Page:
Royal Observatory Greenwich

Royal Observatory Greenwich

  • Attraction
  • Culture
  • Education
  • Landmark

Upon the summit of Greenwich Park, the Royal Observatory takes centre stage and promises visitors an educational and historical visit. It’s one of the world’s most important scientific sites.

Having played a major role in the history of navigation and astronomy, The Royal Observatory, Greenwich is widely famous. It houses the Prime Meridian, which gives its name to the Greenwich Mean Time, and it also holds the UK’s largest refracting telescope, London a planetarium and the original astronomer's apartments in Flamsteed House.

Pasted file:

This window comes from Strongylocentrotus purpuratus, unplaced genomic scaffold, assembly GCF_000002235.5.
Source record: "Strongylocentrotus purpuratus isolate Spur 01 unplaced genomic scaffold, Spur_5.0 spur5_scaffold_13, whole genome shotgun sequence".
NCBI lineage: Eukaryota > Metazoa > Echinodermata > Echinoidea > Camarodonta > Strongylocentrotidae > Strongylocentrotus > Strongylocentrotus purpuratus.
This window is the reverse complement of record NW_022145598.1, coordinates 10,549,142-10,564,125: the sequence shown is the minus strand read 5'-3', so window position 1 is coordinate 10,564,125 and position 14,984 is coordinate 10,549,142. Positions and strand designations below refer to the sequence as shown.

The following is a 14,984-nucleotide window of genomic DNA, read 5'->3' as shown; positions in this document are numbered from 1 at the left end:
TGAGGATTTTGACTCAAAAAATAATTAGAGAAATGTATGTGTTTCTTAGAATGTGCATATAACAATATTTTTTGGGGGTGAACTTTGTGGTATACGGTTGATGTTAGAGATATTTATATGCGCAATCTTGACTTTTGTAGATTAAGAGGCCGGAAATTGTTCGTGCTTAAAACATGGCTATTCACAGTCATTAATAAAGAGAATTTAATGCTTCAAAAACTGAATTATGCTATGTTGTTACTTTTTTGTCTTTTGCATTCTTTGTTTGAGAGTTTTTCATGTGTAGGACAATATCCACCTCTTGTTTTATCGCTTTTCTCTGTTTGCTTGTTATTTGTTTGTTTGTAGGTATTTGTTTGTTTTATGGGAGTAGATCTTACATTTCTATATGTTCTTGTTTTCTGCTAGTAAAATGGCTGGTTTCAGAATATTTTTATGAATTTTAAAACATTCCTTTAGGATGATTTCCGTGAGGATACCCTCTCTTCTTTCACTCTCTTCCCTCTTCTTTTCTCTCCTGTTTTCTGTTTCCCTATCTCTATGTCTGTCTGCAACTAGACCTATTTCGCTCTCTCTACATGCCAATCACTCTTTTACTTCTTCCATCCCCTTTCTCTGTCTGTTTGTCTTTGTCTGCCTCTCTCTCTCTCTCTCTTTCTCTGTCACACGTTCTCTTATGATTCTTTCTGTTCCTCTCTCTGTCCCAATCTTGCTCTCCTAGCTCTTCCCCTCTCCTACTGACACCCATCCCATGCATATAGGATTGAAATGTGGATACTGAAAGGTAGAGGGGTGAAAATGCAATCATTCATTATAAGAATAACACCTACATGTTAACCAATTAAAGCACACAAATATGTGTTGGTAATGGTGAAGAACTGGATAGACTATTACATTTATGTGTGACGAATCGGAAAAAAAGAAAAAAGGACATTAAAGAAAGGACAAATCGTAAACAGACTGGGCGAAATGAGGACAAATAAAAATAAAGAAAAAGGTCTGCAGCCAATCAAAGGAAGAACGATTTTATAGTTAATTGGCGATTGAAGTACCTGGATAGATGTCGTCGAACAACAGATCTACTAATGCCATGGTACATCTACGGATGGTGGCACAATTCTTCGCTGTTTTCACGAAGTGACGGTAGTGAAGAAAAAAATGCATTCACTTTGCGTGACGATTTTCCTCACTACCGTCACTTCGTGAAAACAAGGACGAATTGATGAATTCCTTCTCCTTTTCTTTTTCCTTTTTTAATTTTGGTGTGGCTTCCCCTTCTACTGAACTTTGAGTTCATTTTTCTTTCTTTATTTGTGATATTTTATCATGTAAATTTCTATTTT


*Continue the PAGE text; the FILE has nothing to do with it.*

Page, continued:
The Royal Observatory was commissioned by King Charles II in 1675 with the site picked by Sir Christopher Wren. Today the observatory attracts numbers of tourists and the beautiful park right outside is a perfect place to relax or have a picnic. At the bottom of the hill, you will find bars, restaurants, stores and more famous attractions such as the Cutty Sark and the National Maritime Museum.

Key Points
  • The Royal Observatory is home to the UK’s largest refracting telescope.
  • The observatory is built on the former site of Henry VIII’s Greenwich Castle.
  • The purpose of the observatory as commissioned by King Charles II was to study the moon and stars in the hope of producing maps and guides that could lead to greater sea navigation.
  • You can touch a 4.5 billion year old asteroid by visiting the Royal Observatory.
Location

Royal Observatory Greenwich